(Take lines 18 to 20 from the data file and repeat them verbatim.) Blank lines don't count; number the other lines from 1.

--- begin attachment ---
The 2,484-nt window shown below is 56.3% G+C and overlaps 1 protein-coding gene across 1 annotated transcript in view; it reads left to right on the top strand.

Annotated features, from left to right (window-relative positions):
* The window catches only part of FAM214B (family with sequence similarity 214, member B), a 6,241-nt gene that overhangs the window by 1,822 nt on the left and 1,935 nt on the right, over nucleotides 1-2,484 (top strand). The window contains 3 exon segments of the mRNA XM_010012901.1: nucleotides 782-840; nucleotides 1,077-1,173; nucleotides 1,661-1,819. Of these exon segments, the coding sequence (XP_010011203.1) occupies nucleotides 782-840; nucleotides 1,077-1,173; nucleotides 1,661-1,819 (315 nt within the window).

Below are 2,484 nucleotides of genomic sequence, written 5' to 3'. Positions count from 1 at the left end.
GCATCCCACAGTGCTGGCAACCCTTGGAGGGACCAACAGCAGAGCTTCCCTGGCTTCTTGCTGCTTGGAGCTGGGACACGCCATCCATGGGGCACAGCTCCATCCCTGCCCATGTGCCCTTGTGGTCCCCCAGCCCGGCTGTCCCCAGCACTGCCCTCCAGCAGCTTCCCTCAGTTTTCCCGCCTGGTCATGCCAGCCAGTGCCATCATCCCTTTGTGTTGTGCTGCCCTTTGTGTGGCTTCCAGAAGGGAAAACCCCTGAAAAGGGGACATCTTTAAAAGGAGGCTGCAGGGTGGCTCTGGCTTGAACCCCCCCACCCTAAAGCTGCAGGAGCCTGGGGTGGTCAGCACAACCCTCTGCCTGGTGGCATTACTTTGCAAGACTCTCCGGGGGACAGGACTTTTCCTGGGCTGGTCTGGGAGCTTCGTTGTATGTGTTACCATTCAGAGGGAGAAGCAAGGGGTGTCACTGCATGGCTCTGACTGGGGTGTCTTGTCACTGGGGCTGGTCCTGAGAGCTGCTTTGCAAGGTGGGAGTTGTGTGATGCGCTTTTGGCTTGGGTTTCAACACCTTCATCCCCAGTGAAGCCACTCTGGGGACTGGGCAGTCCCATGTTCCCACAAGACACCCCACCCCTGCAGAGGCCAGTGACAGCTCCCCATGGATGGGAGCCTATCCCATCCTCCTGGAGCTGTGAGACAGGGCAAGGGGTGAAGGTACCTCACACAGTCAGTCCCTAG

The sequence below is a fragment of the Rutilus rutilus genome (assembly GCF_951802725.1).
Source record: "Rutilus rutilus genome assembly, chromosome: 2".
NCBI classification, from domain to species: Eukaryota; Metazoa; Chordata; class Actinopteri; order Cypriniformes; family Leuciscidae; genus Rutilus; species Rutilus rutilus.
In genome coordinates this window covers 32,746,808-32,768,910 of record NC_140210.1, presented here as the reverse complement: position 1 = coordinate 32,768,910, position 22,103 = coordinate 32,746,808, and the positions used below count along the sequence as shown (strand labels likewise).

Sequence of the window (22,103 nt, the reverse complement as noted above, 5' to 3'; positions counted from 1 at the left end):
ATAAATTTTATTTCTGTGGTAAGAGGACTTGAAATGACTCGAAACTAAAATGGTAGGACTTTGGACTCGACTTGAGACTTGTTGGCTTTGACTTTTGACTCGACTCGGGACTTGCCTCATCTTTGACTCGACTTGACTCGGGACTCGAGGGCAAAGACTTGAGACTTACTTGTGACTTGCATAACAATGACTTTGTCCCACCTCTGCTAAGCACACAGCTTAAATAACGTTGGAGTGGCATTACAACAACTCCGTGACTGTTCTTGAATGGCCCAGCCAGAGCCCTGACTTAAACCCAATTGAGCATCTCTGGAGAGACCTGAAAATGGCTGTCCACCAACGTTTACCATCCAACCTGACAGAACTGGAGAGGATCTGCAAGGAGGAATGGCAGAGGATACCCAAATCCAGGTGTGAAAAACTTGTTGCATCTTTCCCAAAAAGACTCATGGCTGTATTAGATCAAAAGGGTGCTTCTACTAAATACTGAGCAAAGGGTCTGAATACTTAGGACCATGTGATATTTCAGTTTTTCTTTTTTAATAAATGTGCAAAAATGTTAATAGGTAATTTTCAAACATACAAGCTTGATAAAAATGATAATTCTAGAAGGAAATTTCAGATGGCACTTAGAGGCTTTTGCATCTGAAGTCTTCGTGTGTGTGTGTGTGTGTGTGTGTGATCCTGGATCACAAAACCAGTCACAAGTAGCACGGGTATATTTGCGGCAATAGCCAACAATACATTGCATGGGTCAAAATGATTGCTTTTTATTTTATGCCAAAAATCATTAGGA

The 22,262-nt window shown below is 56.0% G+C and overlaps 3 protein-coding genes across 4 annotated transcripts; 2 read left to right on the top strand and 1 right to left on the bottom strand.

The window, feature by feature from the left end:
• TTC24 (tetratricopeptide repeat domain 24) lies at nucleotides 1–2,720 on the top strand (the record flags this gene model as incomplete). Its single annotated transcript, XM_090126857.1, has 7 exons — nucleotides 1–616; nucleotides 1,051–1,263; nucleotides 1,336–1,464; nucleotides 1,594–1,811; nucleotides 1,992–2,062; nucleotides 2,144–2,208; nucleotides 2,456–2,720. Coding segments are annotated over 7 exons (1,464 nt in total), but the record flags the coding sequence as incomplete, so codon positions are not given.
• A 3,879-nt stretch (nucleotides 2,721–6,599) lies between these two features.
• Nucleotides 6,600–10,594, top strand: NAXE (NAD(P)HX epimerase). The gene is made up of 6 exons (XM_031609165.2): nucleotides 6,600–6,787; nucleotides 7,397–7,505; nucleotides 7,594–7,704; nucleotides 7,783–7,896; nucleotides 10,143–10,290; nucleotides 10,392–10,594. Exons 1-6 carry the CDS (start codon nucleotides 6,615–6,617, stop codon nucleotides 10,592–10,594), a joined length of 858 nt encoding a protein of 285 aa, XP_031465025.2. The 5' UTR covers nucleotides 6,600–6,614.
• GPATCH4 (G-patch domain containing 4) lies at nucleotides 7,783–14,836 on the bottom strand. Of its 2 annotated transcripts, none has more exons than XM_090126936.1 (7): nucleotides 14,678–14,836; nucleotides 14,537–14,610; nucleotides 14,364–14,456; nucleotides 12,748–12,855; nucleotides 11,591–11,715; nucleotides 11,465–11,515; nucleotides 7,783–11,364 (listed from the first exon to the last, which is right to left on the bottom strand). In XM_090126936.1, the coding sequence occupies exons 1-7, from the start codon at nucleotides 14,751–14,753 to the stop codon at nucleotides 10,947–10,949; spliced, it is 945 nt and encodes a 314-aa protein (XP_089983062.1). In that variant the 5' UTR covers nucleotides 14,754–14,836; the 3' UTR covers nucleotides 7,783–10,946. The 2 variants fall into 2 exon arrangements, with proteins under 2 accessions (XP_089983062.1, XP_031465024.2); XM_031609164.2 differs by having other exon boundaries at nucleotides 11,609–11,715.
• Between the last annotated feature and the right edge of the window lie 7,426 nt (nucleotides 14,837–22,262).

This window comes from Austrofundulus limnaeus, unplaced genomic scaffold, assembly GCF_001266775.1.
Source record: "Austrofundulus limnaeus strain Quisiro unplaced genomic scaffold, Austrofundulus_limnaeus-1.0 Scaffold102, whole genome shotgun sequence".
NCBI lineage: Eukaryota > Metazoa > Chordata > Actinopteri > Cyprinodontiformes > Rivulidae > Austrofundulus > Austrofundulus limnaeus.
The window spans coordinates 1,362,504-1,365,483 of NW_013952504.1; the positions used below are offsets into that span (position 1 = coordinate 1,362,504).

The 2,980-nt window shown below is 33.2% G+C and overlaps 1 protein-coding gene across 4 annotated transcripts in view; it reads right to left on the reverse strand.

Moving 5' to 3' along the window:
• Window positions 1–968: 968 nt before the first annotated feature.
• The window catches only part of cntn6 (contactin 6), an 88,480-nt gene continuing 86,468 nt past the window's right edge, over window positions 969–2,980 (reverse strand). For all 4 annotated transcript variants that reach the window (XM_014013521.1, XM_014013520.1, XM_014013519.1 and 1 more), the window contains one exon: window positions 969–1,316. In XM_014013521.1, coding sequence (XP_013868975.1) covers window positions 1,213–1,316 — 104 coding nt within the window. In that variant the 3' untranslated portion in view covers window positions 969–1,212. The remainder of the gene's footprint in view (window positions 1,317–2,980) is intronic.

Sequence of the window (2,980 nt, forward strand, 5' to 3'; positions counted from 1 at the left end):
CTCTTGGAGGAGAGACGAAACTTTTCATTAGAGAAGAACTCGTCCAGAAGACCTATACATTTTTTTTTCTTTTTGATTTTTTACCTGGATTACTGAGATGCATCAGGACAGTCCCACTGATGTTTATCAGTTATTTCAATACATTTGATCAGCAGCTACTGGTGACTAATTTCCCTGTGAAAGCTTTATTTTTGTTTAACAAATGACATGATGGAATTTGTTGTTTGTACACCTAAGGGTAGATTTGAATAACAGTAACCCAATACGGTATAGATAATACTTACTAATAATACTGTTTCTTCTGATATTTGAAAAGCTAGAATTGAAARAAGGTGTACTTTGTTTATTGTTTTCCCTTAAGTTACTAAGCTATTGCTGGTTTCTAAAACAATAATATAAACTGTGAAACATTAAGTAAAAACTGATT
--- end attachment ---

• Between the last annotated feature and the right edge of the window lie 7,426 nt (nucleotides 14,837–22,262).

This window comes from Austrofundulus limnaeus, unplaced genomic scaffold, assembly GCF_001266775.1.
Source record: "Austrofundulus limnaeus strain Quisiro unplaced genomic scaffold, Austrofundulus_limnaeus-1.0 Scaffold102, whole genome shotgun sequence".